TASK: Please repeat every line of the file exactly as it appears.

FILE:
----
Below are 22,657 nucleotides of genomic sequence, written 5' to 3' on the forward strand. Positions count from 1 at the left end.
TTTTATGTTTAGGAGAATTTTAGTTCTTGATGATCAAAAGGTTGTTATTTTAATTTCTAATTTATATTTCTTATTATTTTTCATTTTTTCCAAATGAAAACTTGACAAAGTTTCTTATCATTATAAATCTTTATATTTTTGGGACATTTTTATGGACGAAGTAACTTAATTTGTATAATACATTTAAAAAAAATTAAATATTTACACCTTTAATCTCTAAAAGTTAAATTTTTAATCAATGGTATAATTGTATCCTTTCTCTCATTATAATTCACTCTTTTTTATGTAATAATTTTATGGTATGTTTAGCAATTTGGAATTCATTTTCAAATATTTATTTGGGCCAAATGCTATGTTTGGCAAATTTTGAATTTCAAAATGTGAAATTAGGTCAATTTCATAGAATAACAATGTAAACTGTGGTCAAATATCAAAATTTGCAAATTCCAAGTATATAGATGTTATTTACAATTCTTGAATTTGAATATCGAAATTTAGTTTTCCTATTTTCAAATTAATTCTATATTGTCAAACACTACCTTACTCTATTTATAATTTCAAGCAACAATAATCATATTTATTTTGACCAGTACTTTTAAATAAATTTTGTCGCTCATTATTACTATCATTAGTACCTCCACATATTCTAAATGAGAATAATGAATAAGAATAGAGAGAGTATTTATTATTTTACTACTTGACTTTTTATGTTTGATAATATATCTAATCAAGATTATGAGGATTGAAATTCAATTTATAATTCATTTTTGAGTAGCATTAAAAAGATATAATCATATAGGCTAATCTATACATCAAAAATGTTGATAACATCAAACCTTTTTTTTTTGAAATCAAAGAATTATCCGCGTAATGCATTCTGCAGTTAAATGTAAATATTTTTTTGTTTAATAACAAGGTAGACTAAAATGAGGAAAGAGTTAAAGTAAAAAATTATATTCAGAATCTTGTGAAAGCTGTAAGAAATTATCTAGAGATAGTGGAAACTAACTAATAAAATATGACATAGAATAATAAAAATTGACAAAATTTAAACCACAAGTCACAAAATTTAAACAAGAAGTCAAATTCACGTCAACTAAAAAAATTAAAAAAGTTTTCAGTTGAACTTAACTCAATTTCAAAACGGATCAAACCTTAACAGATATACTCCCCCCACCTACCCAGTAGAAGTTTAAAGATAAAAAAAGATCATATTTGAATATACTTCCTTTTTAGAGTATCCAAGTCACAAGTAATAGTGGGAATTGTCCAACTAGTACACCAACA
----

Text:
Below are 22,657 nucleotides of genomic sequence, written 5' to 3' on the forward strand. Positions count from 1 at the left end.
TTTTATGTTTAGGAGAATTTTAGTTCTTGATGATCAAAAGGTTGTTATTTTAATTTCTAATTTATATTTCTTATTATTTTTCATTTTTTCCAAATGAAAACTTGACAAAGTTTCTTATCATTATAAATCTTTATATTTTTGGGACATTTTTATGGACGAAGTAACTTAATTTGTATAATACATTTAAAAAAAATTAAATATTTACACCTTTAATCTCTAAAAGTTAAATTTTTAATCAATGGTATAATTGTATCCTTTCTCTCATTATAATTCACTCTTTTTTATGTAATAATTTTATGGTATGTTTAGCAATTTGGAATTCATTTTCAAATATTTATTTGGGCCAAATGCTATGTTTGGCAAATTTTGAATTTCAAAATGTGAAATTAGGTCAATTTCATAGAATAACAATGTAAACTGTGGTCAAATATCAAAATTTGCAAATTCCAAGTATATAGATGTTATTTACAATTCTTGAATTTGAATATCGAAATTTAGTTTTCCTATTTTCAAATTAATTCTATATTGTCAAACACTACCTTACTCTATTTATAATTTCAAGCAACAATAATCATATTTATTTTGACCAGTACTTTTAAATAAATTTTGTCGCTCATTATTACTATCATTAGTACCTCCACATATTCTAAATGAGAATAATGAATAAGAATAGAGAGAGTATTTATTATTTTACTACTTGACTTTTTATGTTTGATAATATATCTAATCAAGATTATGAGGATTGAAATTCAATTTATAATTCATTTTTGAGTAGCATTAAAAAGATATAATCATATAGGCTAATCTATACATCAAAAATGTTGATAACATCAAACCTTTTTTTTTTGAAATCAAAGAATTATCCGCGTAATGCATTCTGCAGTTAAATGTAAATATTTTTTTGTTTAATAACAAGGTAGACTAAAATGAGGAAAGAGTTAAAGTAAAAAATTATATTCAGAATCTTGTGAAAGCTGTAAGAAATTATCTAGAGATAGTGGAAACTAACTAATAAAATATGACATAGAATAATAAAAATTGACAAAATTTAAACCACAAGTCACAAAATTTAAACAAGAAGTCAAATTCACGTCAACTAAAAAAATTAAAAAAGTTTTCAGTTGAACTTAACTCAATTTCAAAACGGATCAAACCTTAACAGATATACTCCCCCCACCTACCCAGTAGAAGTTTAAAGATAAAAAAAGATCATATTTGAATATACTTCCTTTTTAGAGTATCCAAGTCACAAGTAATAGTGGGAATTGTCCAACTAGTACACCAACA